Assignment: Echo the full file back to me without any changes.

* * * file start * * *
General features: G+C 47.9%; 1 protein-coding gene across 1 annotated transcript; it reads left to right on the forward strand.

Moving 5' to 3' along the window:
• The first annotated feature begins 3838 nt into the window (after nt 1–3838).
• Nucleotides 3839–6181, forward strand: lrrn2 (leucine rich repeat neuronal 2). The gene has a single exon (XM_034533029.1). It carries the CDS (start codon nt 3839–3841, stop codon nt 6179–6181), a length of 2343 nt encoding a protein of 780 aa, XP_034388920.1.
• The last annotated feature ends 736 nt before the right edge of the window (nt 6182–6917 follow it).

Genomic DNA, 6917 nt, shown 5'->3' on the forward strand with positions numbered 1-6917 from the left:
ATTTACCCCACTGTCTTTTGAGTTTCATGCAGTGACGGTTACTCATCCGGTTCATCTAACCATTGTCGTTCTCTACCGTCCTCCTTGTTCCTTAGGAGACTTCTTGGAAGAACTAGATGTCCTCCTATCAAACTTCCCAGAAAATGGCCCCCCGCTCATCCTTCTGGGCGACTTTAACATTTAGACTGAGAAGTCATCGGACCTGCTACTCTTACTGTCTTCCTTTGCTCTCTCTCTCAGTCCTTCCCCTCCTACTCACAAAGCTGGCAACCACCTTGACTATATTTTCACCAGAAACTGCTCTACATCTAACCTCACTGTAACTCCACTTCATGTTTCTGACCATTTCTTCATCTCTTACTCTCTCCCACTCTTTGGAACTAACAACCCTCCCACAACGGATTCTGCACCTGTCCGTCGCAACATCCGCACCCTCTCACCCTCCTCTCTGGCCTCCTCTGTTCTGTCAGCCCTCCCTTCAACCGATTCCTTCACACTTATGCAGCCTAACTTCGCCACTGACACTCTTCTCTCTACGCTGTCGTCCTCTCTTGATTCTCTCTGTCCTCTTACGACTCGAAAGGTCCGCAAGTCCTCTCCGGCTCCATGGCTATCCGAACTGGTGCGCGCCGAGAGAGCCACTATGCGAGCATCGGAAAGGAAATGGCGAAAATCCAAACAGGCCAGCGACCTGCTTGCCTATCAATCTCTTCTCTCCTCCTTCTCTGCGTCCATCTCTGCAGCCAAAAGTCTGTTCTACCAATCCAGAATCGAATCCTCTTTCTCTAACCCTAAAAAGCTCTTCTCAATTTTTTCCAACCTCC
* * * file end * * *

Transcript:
General features: G+C 47.9%; 1 protein-coding gene across 1 annotated transcript; it reads left to right on the forward strand.

Moving 5' to 3' along the window:
• The first annotated feature begins 3838 nt into the window (after nt 1–3838).
• Nucleotides 3839–6181, forward strand: lrrn2 (leucine rich repeat neuronal 2). The gene has a single exon (XM_034533029.1). It carries the CDS (start codon nt 3839–3841, stop codon nt 6179–6181), a length of 2343 nt encoding a protein of 780 aa, XP_034388920.1.
• The last annotated feature ends 736 nt before the right edge of the window (nt 6182–6917 follow it).

Genomic DNA, 6917 nt, shown 5'->3' on the forward strand with positions numbered 1-6917 from the left:
ATTTACCCCACTGTCTTTTGAGTTTCATGCAGTGACGGTTACTCATCCGGTTCATCTAACCATTGTCGTTCTCTACCGTCCTCCTTGTTCCTTAGGAGACTTCTTGGAAGAACTAGATGTCCTCCTATCAAACTTCCCAGAAAATGGCCCCCCGCTCATCCTTCTGGGCGACTTTAACATTTAGACTGAGAAGTCATCGGACCTGCTACTCTTACTGTCTTCCTTTGCTCTCTCTCTCAGTCCTTCCCCTCCTACTCACAAAGCTGGCAACCACCTTGACTATATTTTCACCAGAAACTGCTCTACATCTAACCTCACTGTAACTCCACTTCATGTTTCTGACCATTTCTTCATCTCTTACTCTCTCCCACTCTTTGGAACTAACAACCCTCCCACAACGGATTCTGCACCTGTCCGTCGCAACATCCGCACCCTCTCACCCTCCTCTCTGGCCTCCTCTGTTCTGTCAGCCCTCCCTTCAACCGATTCCTTCACACTTATGCAGCCTAACTTCGCCACTGACACTCTTCTCTCTACGCTGTCGTCCTCTCTTGATTCTCTCTGTCCTCTTACGACTCGAAAGGTCCGCAAGTCCTCTCCGGCTCCATGGCTATCCGAACTGGTGCGCGCCGAGAGAGCCACTATGCGAGCATCGGAAAGGAAATGGCGAAAATCCAAACAGGCCAGCGACCTGCTTGCCTATCAATCTCTTCTCTCCTCCTTCTCTGCGTCCATCTCTGCAGCCAAAAGTCTGTTCTACCAATCCAGAATCGAATCCTCTTTCTCTAACCCTAAAAAGCTCTTCTCAATTTTTTCCAACCTCC